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Worship and Sermons
October 1, 2017

“Humble Obedience” by the Rev. Don Wahlig, October 1, 2017, Year A / Pentecost 17 – Ezekiel 18:1-4, 25-32 and Psalm 25:1-9  •  Philippians 2:1-13  •  Matthew 21:23-32

THEME:   Humility is the key to submitting to God’s will by serving others.


         Have you ever known someone who is always sure they’re right – even when there’s overwhelming evidence that they’re wrong?

         It’s aggravating isn’t it? 

         Well, overconfidence is not only frustrating in relationships, but it can be downright dangerous on a larger scale.  There have been some famous examples of this.

         A few months before the nuclear accident at Chernobyl, for example, the Soviet Minister of Power and Electrification said the chance of a meltdown was one in 10,000 years.

         We routinely overestimate our level of knowledge and our ability to predict things accurately.  Psychologists have even given it a name.  It’s called the overconfidence effect. 

         You would think this is a common problem we all share.  That’s true.  Though I should mention here that men are more prone to this than women.  Maybe that doesn’t surprise you?

         But what is truly surprising is this:  Experts suffer even more from the overconfidence effect than ordinary people.

         One of the earliest and best-known studies of overconfidence among experts was published by a researcher at Claremont College named Stuart Oskamp.  He asked a group of psychologists to read the case study of “Joseph Kidd” a 29-year-old man who had experienced adolescent maladjustment.

         The experiment had 4 phases.  In each one, Dr. Oskamp gave the psychologists more information about the subject and his life history.  He then asked them to answer a set of multiple-choice questions that remained the same at each phase.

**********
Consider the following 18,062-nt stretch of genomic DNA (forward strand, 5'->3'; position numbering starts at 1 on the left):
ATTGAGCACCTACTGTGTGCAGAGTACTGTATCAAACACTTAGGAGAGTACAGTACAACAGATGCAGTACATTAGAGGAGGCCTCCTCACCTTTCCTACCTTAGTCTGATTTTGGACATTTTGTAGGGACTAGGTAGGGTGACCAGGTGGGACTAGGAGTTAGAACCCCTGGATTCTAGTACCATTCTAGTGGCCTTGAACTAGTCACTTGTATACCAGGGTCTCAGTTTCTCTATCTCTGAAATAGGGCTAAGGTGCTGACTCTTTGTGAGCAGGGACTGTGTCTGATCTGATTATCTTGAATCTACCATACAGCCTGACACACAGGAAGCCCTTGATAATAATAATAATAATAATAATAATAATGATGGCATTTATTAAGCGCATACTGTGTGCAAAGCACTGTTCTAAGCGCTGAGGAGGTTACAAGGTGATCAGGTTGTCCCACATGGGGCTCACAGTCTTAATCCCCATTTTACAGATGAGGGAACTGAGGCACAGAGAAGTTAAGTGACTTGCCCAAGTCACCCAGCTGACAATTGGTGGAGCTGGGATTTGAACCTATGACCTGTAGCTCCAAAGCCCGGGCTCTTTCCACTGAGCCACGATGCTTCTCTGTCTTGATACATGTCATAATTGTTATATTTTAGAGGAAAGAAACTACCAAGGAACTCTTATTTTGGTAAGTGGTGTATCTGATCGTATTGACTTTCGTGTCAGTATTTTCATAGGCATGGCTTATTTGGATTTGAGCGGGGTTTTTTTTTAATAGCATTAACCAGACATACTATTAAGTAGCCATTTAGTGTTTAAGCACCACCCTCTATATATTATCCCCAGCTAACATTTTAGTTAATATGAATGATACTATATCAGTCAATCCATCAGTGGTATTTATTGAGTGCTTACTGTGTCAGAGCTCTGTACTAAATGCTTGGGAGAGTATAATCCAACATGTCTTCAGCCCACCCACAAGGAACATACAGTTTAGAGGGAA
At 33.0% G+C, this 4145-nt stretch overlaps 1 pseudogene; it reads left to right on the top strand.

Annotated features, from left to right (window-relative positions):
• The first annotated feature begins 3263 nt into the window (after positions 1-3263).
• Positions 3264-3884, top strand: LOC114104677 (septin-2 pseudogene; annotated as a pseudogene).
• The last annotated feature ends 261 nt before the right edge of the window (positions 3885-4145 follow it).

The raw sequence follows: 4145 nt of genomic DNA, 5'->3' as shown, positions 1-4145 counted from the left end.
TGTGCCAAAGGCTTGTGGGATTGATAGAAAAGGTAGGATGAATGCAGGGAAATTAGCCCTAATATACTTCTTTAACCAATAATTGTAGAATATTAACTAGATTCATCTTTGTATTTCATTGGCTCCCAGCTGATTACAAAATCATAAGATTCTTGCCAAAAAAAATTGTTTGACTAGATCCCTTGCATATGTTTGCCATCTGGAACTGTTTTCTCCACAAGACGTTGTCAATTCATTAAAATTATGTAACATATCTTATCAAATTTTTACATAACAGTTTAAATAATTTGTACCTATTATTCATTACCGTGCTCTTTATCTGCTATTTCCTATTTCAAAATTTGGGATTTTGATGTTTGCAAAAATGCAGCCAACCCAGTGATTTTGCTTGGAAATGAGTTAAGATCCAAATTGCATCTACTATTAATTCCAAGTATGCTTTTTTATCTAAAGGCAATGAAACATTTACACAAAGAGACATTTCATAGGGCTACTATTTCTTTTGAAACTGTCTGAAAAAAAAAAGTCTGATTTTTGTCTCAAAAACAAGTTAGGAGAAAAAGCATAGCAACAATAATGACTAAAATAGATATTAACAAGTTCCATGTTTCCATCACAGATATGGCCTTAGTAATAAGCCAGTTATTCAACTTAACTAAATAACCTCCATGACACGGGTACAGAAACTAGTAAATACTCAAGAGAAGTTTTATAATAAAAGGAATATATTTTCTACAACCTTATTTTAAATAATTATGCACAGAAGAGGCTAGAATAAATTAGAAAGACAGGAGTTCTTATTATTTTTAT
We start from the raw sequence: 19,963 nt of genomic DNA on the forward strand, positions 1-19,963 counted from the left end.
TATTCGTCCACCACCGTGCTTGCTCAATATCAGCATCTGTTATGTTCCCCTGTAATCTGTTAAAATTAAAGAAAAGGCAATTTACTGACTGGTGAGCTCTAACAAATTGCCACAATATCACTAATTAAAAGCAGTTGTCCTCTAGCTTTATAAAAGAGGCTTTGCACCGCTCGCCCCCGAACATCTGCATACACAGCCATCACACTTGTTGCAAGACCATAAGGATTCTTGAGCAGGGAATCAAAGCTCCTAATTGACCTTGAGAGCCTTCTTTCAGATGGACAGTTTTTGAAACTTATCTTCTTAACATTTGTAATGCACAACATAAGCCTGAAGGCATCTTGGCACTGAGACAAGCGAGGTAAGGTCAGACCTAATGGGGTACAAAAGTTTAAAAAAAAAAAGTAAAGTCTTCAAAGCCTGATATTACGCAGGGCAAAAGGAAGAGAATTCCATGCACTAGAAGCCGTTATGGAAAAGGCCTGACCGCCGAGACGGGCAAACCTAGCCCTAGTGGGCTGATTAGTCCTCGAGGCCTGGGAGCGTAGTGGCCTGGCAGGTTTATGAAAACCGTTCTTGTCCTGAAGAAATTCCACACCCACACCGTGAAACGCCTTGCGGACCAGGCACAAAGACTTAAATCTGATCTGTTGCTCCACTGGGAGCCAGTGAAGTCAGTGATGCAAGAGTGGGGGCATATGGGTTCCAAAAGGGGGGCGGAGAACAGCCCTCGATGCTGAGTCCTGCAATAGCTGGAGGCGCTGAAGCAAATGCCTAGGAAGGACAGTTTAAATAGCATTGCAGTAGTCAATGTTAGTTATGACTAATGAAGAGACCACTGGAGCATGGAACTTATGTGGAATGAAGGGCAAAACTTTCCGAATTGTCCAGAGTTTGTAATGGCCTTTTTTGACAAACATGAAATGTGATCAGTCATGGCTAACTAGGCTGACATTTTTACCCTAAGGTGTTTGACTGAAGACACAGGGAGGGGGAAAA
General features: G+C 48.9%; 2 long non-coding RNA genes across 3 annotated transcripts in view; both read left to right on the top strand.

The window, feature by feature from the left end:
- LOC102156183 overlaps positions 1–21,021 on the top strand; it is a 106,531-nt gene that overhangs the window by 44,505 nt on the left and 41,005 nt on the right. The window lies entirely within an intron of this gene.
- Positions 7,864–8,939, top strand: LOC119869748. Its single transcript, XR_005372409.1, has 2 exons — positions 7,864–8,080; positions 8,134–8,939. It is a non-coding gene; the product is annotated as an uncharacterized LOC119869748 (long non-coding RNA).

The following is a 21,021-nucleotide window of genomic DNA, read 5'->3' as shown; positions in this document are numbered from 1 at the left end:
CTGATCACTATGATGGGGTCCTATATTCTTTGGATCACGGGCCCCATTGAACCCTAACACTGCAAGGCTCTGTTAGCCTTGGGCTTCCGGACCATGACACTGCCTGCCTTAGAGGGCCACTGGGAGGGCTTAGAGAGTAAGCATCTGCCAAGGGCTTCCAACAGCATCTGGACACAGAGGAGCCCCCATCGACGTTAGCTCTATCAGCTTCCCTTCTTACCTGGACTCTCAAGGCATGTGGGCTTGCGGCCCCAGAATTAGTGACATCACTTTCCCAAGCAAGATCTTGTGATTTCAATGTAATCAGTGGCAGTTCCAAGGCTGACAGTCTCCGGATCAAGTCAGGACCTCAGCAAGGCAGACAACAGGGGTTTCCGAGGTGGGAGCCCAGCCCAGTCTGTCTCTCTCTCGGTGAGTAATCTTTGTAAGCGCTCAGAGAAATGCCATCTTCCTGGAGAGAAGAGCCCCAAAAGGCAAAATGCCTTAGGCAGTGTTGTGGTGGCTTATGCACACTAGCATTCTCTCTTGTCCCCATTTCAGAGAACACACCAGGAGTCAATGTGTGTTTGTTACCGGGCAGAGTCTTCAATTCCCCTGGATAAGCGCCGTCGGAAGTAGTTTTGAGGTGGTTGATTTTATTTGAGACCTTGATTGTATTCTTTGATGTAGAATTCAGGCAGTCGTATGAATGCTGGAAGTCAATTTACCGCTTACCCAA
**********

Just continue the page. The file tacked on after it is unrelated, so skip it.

This required them to make clinical judgments about the subject’s personality, and then, to estimate the likelihood that their judgment was correct.

         The findings were surprising. 

         First, we would assume that with more information, the accuracy of their judgments would go up.  It did not.  At each phase, the percentage of correct judgments hovered between 25% and 27%.

         What did increase, however, was the level of confidence the psychologists had in their conclusions.  As they got more information in each phase, their confidence almost doubled, even as their accuracy scores remained consistently low. 

         Psychologists call this misplaced confidence “miscalibration.”

         They’ve also identified the best way to correct it.  It’s deceptively simple:  stop to consider the reasons why your judgment might be wrong.  In other words, exercise humility.

         And in our gospel text this morning, we see a striking example of the need for that.

         Jesus is beginning his second day in Jerusalem.  The events of the previous day, which we normally read about on Palm Sunday, were momentous.  After entering the city on a colt with the crowds of followers shouting “Hosanna!” (Save us!), Jesus chases the moneychangers from the Temple courtyard. 

         Day two promises to bring more fireworks and we are not disappointed.  On his way to the Temple, Jesus withers a fig tree that bears no fruit.  It’s an ominous sign, a portent of God’s coming judgment and wrath on those who fail to repent by living justly in preparation for the Kingdom. 

         At the Temple, Jesus begins to teach.  But, no sooner does he get going than the Chief Priests and Elders approach.  Indignant, they demand to know his credentials. 

“By what authority are you doing these things, and who gave you this authority?"

         But Jesus confronts them with a question of his own that exposes their hypocrisy and lack of true faith.

         Was John’s ministry of baptism and repentance a commission from God or was it simply of human origin?

         It’s a shrewd question.  In evaluating John, they’re also evaluating him.  It puts them in a bind. 

         All the people believe John was God’s prophet, a modern day Elijah.  But these leaders refuse to accept that he and Jesus might both be divinely commissioned.

         So, Jesus tells them a parable that pinpoints their hypocrisy.  Like the son who says he’ll go to work in his father’s vineyard, but doesn’t, the high priests and Elders claim to serve God, but only serve themselves.